Haitian-Americans worry about homeland again rocked by disaster, glumly try to make contact

By Jennifer Kay, AP
Wednesday, January 13, 2010

Haitian-Americans worry about devastated homeland

MIAMI — Teachers in Miami’s Little Haiti neighborhood used the simplest terms they could Wednesday to explain the devastating earthquake that rattled the small nation.

Their words were little comfort to students like first-grader Mitchelle Monroe, who said her grandmother recently arrived from Haiti but she did not know the whereabouts of other relatives. She was among some 400 children who prayed during a solemn Mass at St. Mary’s Cathedral.

“There was a lot of crying this morning, especially from the older ones,” said the school’s principal Sister Jane Stoecker. “The younger ones mostly see their parents’ reactions, but the older ones know their parents are desperately trying to get in touch with family in Haiti and only about 1 percent have been able to get through.”

Haitian-Americans in Miami, New York and other U.S. cities told similar stories of frantically trying to reach relatives and friends to see if they survived the largest earthquake to hit Haiti in 200 years. Communications were widely disrupted, making it impossible to get a full picture of damage and casualties as powerful aftershocks shook the desperately poor country where many buildings are flimsy.

“Everyone is in shock right now. No one can get through,” said the Rev. Robes Charles, pastor of St. Clement Church in Wilton Manors. About 275,00 Haitians live in the South Florida metro area.

Danglass Gregoire headed to Florida for a business trip Tuesday, leaving his wife and young daughter behind in Haiti, close to the epicenter of the 7.0 earthquake. When he arrived at Miami International Airport, the 41-year-old said he wasn’t sure if they were alive.

“I call. I call. I call. No one answers,” he said.

West Palm Beach firefighter Nate Lasseur tried to reach family and the firefighters he trains in the capital of Port-au-Prince, which has largely been destroyed.

He was doing training through his International Firefighters Assistance in November 2008 when a school collapsed, killing nearly a hundred people. He described chaos then — firefighters pushing through panicked crowds, digging through the debris.

“They are not prepared as far as equipment and training goes for something of this magnitude,” Lasseur said. “Their adrenaline and pure will to save their families — that only lasts for so long.”

A South Florida university confirmed Wednesday that three students on a mission trip to Haiti were safe. They are still waiting to hear from nine other students and two faculty members.

Daniela Montealegre, a Lynn University student from Nicaragua, e-mailed her family a brief message. “I’m OK. I’ll contact you later.”

The university hired a private contractor in Haiti but the recovery team had not yet made contact with the students, spokesman Jason Hughes said.

The students had just embarked Monday on a five-day trip to help staff food distribution tables and visit orphanages with Food For The Poor.

Angel Aloma, executive director, said the group is trying to charter a plane to get the students.

The organization is shipping containers with blankets, food and materials to repair roofs to the nation “even without knowing if they can be received because we have no communication with customs and the wharf but we want to make sure they are there and waiting because we know people are starving,” he said.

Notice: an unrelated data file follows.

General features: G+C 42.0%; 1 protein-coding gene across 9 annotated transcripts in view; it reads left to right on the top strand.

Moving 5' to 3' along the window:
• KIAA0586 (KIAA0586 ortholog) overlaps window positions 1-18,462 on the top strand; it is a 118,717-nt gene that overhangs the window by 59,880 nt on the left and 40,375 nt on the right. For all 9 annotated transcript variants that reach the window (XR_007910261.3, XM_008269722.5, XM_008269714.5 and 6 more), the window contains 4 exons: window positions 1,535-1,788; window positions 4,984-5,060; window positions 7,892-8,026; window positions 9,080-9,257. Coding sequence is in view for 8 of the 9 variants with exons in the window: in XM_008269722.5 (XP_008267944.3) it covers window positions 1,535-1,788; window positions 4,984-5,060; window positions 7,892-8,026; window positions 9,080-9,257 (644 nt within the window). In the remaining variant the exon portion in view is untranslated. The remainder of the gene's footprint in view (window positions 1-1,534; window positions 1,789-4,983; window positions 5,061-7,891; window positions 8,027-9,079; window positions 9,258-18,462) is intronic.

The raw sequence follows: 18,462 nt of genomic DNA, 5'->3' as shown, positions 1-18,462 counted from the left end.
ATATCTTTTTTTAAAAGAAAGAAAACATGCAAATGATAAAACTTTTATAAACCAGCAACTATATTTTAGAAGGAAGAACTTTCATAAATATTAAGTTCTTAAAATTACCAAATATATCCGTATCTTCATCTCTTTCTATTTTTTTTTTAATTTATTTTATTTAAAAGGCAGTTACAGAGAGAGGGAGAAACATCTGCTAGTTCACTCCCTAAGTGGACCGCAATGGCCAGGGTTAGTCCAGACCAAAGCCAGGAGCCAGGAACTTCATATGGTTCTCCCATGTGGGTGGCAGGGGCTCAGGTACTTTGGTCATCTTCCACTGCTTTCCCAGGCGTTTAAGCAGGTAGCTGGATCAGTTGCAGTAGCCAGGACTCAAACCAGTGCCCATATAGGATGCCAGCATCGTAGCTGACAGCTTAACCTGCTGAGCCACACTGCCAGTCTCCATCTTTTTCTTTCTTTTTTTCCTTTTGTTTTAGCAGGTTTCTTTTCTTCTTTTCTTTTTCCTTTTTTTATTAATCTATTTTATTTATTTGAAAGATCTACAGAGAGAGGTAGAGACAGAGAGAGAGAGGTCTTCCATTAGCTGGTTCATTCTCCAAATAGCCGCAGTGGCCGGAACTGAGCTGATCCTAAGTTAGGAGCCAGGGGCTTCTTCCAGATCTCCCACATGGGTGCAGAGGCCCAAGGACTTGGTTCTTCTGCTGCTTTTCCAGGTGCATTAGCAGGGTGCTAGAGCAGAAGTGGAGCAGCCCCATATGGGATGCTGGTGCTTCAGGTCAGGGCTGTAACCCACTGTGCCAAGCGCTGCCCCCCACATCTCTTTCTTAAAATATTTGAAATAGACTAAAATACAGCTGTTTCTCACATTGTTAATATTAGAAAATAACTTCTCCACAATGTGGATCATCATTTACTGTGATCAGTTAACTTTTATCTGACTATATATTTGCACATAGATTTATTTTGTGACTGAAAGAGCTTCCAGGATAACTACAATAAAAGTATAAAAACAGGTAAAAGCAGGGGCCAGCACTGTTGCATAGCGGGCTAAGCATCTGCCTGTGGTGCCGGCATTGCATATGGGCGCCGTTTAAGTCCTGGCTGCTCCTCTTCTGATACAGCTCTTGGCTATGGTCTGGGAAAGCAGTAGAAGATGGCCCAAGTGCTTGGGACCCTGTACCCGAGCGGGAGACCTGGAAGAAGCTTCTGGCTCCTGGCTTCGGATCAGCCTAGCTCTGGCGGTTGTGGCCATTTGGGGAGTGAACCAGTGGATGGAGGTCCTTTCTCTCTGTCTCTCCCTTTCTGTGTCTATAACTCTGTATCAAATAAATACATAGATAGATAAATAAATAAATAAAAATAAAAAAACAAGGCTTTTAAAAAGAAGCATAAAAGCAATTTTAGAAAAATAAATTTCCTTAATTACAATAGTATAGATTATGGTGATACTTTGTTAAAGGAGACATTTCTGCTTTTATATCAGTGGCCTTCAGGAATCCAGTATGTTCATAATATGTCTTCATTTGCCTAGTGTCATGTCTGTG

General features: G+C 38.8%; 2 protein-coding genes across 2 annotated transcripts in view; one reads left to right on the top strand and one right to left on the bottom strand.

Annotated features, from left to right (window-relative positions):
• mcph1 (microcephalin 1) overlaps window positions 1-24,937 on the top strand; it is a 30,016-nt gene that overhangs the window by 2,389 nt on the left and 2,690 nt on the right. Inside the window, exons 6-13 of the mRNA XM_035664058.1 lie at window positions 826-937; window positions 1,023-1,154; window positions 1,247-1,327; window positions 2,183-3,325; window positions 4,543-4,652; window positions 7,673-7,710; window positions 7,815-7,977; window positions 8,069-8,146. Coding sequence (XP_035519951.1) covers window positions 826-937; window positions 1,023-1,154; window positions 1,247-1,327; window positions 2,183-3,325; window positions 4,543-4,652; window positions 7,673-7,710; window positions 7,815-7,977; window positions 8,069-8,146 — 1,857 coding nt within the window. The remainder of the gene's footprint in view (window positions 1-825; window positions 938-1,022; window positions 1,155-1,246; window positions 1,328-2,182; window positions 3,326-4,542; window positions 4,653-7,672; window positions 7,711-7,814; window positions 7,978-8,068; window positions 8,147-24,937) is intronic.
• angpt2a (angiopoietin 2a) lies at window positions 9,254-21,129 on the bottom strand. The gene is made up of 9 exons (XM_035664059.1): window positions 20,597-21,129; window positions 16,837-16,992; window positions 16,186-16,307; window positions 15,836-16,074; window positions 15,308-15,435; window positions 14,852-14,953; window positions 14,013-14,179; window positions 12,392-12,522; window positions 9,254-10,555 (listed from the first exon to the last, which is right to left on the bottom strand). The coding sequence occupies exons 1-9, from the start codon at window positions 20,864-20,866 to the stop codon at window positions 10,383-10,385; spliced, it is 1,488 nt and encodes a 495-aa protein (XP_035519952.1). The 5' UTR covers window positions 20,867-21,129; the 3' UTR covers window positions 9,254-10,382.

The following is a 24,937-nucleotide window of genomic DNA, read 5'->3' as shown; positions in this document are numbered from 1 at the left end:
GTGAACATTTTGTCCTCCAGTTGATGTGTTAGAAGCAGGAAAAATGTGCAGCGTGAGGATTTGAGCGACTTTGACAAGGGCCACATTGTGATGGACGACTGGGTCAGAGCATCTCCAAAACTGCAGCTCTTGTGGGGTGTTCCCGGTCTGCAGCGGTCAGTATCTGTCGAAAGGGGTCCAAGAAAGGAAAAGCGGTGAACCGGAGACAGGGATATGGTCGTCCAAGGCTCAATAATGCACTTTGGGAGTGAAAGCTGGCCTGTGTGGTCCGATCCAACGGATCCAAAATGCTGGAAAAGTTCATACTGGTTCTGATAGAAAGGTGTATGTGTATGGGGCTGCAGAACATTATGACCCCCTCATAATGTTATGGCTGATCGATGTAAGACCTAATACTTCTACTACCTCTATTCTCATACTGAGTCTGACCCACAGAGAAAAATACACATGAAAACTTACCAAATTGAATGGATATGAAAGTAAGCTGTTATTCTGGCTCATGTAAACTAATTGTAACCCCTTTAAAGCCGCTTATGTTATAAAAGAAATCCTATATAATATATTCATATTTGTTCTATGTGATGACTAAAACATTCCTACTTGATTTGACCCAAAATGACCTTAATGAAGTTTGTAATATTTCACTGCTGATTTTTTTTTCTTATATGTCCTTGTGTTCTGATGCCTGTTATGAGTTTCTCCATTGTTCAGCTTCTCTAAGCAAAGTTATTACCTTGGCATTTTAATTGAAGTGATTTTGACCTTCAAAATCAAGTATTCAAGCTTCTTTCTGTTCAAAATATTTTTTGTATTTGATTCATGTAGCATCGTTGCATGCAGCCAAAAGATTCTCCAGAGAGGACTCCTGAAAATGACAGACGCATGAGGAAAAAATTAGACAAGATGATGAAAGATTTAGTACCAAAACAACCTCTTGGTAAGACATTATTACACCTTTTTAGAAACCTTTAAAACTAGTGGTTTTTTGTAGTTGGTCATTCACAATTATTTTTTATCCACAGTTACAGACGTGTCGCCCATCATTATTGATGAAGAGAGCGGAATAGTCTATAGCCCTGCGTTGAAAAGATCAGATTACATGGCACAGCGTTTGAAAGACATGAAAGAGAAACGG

Others sought ways to get aid to the country.

In New York City, Fernando Mateo, head of the city’s taxi driver federation, said his 60,000 members and the Bodegueros Association that represents 14,000 grocery owners were launching Operation Rescue Haiti on Wednesday. They are seeking the help of a major transportation company to deliver the goods.

“We are going to mobilize a few industries to come together and bring supplies, food, medicine, clothing, water — stuff that’s needed immediately,” Mateo said.

In the Chicago suburb of Evanston, about 25 members of the Haitian Congress to Fortify Haiti gathered to pray and make plans to help.

“It’s a little somber, we’re trying to figure out what to do. We’re trying to get facts, come together, hold each other up and go beyond our own limitations and try to build collective support,” Lionel Jean-Baptiste, chairman of the organization and alderman of Evanston’s second ward, told the Chicago Tribune.

The Archdiocese of Miami is accepting donations for earthquake victims. Other South Florida Haitian relief groups have not announced their efforts but planned to meet Wednesday.

Not only major organizations are planning aid. King Moshe, 43, who works at Chef Creole in the Little Haiti area of Miami, said he will speak with local groups about collecting food, clothing and money.

“Right now is a time to come together to help the unfortunate ones,” Moshe said.

Edwidge Danticat, a Haitian-American author whose books about the country have won the National Book Award and the Pushcart Prize, gathered family and friends at her Miami home, which has become something of a command center.

“Some people are online, some are watching CNN, some are listening to Haitian radio,” she said late Tuesday night. “There’s a huge sense of helplessness about it. You want to go there, but you just have to wait. I think the hardest part is the lack of information.”

She said that for years, Haitians wondered with trepidation what would happen if an earthquake hit.

“Life is already so fragile in Haiti, and to have this on such a massive scale, it’s unimaginable how the country will be able to recover from this.”

Associated Press writers Tamara Lush in Tampa, Christine Armario, Lisa Orkin Emmanuel, Jennifer Kay and Sarah Larimer in Miami, Kelli Kennedy in Fort Lauderdale and Adam Goldman in New York contributed to this report.

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